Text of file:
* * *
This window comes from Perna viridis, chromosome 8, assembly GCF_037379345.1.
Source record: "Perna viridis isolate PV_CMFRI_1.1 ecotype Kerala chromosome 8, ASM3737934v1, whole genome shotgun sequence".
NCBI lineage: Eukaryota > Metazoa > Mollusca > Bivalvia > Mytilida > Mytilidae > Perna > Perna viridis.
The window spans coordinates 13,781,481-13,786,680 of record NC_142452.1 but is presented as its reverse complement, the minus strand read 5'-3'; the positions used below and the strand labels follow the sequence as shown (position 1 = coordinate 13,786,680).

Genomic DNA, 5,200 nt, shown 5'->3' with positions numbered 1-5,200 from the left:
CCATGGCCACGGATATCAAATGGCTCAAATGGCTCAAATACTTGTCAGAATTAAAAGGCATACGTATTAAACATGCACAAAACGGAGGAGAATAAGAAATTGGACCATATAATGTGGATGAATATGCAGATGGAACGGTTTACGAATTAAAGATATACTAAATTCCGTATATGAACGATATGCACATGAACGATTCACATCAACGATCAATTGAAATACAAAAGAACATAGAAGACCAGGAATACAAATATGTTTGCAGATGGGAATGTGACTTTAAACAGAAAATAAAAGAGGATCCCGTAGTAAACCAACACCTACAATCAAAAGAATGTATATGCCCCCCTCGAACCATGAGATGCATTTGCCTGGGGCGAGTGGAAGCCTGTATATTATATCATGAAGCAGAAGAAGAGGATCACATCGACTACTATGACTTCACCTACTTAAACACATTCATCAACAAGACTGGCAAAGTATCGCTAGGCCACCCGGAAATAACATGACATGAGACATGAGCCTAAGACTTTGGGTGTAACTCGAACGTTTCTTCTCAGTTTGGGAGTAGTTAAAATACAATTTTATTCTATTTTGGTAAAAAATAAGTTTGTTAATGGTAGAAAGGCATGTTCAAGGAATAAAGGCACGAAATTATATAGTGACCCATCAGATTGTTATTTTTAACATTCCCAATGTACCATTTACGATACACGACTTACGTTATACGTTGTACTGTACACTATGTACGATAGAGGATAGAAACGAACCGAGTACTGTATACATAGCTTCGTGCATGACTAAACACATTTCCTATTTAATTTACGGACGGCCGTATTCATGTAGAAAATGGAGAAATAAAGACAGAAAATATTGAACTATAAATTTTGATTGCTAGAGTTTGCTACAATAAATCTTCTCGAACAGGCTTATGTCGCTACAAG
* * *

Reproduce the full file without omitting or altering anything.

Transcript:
This window comes from Perna viridis, chromosome 8, assembly GCF_037379345.1.
Source record: "Perna viridis isolate PV_CMFRI_1.1 ecotype Kerala chromosome 8, ASM3737934v1, whole genome shotgun sequence".
NCBI lineage: Eukaryota > Metazoa > Mollusca > Bivalvia > Mytilida > Mytilidae > Perna > Perna viridis.
The window spans coordinates 13,781,481-13,786,680 of record NC_142452.1 but is presented as its reverse complement, the minus strand read 5'-3'; the positions used below and the strand labels follow the sequence as shown (position 1 = coordinate 13,786,680).

Genomic DNA, 5,200 nt, shown 5'->3' with positions numbered 1-5,200 from the left:
CCATGGCCACGGATATCAAATGGCTCAAATGGCTCAAATACTTGTCAGAATTAAAAGGCATACGTATTAAACATGCACAAAACGGAGGAGAATAAGAAATTGGACCATATAATGTGGATGAATATGCAGATGGAACGGTTTACGAATTAAAGATATACTAAATTCCGTATATGAACGATATGCACATGAACGATTCACATCAACGATCAATTGAAATACAAAAGAACATAGAAGACCAGGAATACAAATATGTTTGCAGATGGGAATGTGACTTTAAACAGAAAATAAAAGAGGATCCCGTAGTAAACCAACACCTACAATCAAAAGAATGTATATGCCCCCCTCGAACCATGAGATGCATTTGCCTGGGGCGAGTGGAAGCCTGTATATTATATCATGAAGCAGAAGAAGAGGATCACATCGACTACTATGACTTCACCTACTTAAACACATTCATCAACAAGACTGGCAAAGTATCGCTAGGCCACCCGGAAATAACATGACATGAGACATGAGCCTAAGACTTTGGGTGTAACTCGAACGTTTCTTCTCAGTTTGGGAGTAGTTAAAATACAATTTTATTCTATTTTGGTAAAAAATAAGTTTGTTAATGGTAGAAAGGCATGTTCAAGGAATAAAGGCACGAAATTATATAGTGACCCATCAGATTGTTATTTTTAACATTCCCAATGTACCATTTACGATACACGACTTACGTTATACGTTGTACTGTACACTATGTACGATAGAGGATAGAAACGAACCGAGTACTGTATACATAGCTTCGTGCATGACTAAACACATTTCCTATTTAATTTACGGACGGCCGTATTCATGTAGAAAATGGAGAAATAAAGACAGAAAATATTGAACTATAAATTTTGATTGCTAGAGTTTGCTACAATAAATCTTCTCGAACAGGCTTATGTCGCTACAAG